Politics and the separation of the Church of England from the Catholic Church were merely mentioned in passing as court life and its primary players took center stage. The whole incest plot, I could have done without. Now if it were the absolute truth then it'd be okay, but since it's highly debatable and based on hearsay, I found it unnecessary and gratuitous. Around the two-thirds mark, the pace let up and it became more sluggish and boring, and it wasn't until the last sixty pages that it recaptured my attention again.
As long as readers know going into this book that the history has been twisted around and invented for pure sensation, then it's fine as a fictional read, but take any "facts" with a grain of salt. While it was an okay read, I didn't love it, but it managed to divert my attention for a few days.
One last note dealing with the fourth question in the Q&A with Philippa Gregory in the back of the book:
How about Mary and Anne's brother, George? Did he really sleep with his sister so that she could give Henry a son?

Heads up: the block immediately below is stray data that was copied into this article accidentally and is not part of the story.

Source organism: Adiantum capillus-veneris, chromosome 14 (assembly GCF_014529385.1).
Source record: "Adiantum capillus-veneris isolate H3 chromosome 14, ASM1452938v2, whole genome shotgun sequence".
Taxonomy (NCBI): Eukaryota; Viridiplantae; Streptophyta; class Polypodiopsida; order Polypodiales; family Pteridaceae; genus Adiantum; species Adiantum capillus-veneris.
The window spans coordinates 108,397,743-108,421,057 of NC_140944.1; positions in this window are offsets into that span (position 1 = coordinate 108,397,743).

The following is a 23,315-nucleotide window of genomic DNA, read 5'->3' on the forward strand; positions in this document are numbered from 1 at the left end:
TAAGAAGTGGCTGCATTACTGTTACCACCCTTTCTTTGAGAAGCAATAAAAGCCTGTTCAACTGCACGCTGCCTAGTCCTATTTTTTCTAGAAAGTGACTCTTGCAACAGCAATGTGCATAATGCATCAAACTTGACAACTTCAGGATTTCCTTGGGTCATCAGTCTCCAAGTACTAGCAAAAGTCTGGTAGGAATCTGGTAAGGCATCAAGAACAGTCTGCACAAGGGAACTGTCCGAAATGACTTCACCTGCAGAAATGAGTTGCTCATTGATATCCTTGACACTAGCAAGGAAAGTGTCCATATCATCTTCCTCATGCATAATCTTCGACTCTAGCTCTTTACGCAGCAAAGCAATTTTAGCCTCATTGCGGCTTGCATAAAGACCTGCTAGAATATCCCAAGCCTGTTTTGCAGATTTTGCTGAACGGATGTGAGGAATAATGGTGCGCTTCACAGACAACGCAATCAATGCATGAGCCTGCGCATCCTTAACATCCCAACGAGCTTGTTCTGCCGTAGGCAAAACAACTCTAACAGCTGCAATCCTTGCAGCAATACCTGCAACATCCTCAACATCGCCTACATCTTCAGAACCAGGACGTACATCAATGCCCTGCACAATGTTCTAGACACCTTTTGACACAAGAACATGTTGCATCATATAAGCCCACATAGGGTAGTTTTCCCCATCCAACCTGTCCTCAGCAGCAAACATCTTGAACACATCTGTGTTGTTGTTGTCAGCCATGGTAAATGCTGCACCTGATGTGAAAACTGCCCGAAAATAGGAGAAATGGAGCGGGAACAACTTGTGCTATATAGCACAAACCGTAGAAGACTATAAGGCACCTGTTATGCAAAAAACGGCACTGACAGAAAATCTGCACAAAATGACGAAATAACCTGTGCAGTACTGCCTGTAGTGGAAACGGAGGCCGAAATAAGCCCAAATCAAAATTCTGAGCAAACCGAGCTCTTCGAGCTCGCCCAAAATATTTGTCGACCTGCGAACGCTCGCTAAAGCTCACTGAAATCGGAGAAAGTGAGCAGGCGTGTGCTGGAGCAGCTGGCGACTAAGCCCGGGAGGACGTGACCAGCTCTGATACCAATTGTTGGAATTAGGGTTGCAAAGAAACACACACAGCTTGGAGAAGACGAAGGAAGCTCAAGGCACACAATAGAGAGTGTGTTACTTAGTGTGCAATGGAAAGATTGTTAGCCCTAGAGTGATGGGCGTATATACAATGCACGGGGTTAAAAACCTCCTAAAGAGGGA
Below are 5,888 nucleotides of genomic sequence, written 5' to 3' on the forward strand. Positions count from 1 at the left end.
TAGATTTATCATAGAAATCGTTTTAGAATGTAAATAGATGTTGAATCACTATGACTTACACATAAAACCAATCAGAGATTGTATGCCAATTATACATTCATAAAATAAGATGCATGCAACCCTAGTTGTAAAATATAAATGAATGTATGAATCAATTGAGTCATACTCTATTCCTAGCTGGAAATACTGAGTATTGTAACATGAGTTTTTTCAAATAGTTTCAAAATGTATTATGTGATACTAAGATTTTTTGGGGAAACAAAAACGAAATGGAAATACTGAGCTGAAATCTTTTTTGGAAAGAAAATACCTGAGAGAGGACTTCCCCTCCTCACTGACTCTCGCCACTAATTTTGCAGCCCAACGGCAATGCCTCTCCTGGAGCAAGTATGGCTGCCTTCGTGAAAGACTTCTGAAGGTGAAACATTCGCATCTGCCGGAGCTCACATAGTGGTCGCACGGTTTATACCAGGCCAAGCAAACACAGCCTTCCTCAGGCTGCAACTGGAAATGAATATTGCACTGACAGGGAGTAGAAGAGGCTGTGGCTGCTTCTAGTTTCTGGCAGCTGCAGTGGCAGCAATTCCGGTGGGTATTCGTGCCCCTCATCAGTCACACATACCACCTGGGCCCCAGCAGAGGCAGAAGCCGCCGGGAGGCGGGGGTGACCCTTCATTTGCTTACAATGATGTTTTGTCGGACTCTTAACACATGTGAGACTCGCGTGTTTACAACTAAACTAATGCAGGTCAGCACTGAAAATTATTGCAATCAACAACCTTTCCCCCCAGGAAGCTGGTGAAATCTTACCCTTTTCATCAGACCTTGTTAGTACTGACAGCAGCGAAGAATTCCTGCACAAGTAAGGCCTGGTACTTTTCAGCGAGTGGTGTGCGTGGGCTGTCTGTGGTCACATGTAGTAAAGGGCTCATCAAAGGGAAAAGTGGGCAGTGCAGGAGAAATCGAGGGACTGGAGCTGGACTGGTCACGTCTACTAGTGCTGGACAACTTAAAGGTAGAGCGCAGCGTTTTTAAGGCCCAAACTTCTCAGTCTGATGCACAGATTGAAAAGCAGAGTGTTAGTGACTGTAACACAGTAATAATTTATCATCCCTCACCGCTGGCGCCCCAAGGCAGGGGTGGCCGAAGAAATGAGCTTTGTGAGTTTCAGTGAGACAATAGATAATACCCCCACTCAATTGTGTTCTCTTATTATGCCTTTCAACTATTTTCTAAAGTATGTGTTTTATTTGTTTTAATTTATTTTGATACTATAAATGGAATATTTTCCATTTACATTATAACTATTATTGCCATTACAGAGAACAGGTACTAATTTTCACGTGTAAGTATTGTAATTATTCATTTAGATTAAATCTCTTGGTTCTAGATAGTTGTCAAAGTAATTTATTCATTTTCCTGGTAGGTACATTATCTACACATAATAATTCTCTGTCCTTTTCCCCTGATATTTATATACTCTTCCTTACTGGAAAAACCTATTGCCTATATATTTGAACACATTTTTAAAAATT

Nobody can know the answer to this one. Anne was accused of adultery with George at their trials and his wife gave evidence against them both. Most people think the trial was a show trial, but it is an interesting accusation. Anne had three miscarriages by the time of her trial, and she was not a woman to let something like sin or crime stand in her way--she was clearly guilty of one murder. I think if she had thought that Henry could not bear a son she was quite capable of finding someone to father a child on her. If she thought that, then George would have been the obvious choice.
Obvious? How in the world is that obvious? You cannot be serious, Ms. Gregory. Now I'm far from an expert in Tudor England, but I cannot imagine that being a common practice. Maybe someone more knowledgeable about this time could tell me if that ever happened, because it just boggles my mind that George would be the "obvious choice." Not to mention, who the hell did Anne supposedly kill? I hadn't heard that anywhere. Even my searches are coming up blank.(less)